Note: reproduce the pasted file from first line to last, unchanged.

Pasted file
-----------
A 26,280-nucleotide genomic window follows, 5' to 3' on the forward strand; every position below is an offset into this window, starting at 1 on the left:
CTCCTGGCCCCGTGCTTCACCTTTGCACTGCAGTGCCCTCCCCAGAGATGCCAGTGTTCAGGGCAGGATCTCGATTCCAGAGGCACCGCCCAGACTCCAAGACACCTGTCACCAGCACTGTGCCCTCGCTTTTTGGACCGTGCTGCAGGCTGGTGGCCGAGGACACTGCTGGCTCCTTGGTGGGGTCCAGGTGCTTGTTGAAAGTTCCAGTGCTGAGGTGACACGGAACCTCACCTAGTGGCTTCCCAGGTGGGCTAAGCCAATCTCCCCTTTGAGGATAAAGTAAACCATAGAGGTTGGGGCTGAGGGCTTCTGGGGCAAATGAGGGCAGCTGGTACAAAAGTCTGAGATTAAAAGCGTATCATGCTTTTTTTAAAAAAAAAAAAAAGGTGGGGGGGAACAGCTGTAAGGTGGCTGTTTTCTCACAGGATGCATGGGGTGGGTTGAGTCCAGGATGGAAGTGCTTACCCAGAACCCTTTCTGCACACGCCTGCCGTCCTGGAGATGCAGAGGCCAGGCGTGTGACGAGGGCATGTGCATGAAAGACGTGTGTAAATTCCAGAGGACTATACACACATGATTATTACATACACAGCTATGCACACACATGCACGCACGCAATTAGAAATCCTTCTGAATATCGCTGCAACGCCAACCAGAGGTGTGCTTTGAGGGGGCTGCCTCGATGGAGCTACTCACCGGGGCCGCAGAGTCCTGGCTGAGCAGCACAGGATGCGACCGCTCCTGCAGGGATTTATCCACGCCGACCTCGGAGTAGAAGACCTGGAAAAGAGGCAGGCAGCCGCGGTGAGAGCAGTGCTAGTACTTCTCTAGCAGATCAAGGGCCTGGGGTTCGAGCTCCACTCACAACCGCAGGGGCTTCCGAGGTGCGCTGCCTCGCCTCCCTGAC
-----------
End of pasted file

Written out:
A 26,280-nucleotide genomic window follows, 5' to 3' on the forward strand; every position below is an offset into this window, starting at 1 on the left:
CTCCTGGCCCCGTGCTTCACCTTTGCACTGCAGTGCCCTCCCCAGAGATGCCAGTGTTCAGGGCAGGATCTCGATTCCAGAGGCACCGCCCAGACTCCAAGACACCTGTCACCAGCACTGTGCCCTCGCTTTTTGGACCGTGCTGCAGGCTGGTGGCCGAGGACACTGCTGGCTCCTTGGTGGGGTCCAGGTGCTTGTTGAAAGTTCCAGTGCTGAGGTGACACGGAACCTCACCTAGTGGCTTCCCAGGTGGGCTAAGCCAATCTCCCCTTTGAGGATAAAGTAAACCATAGAGGTTGGGGCTGAGGGCTTCTGGGGCAAATGAGGGCAGCTGGTACAAAAGTCTGAGATTAAAAGCGTATCATGCTTTTTTTAAAAAAAAAAAAAAGGTGGGGGGGAACAGCTGTAAGGTGGCTGTTTTCTCACAGGATGCATGGGGTGGGTTGAGTCCAGGATGGAAGTGCTTACCCAGAACCCTTTCTGCACACGCCTGCCGTCCTGGAGATGCAGAGGCCAGGCGTGTGACGAGGGCATGTGCATGAAAGACGTGTGTAAATTCCAGAGGACTATACACACATGATTATTACATACACAGCTATGCACACACATGCACGCACGCAATTAGAAATCCTTCTGAATATCGCTGCAACGCCAACCAGAGGTGTGCTTTGAGGGGGCTGCCTCGATGGAGCTACTCACCGGGGCCGCAGAGTCCTGGCTGAGCAGCACAGGATGCGACCGCTCCTGCAGGGATTTATCCACGCCGACCTCGGAGTAGAAGACCTGGAAAAGAGGCAGGCAGCCGCGGTGAGAGCAGTGCTAGTACTTCTCTAGCAGATCAAGGGCCTGGGGTTCGAGCTCCACTCACAACCGCAGGGGCTTCCGAGGTGCGCTGCCTCGCCTCCCTGAC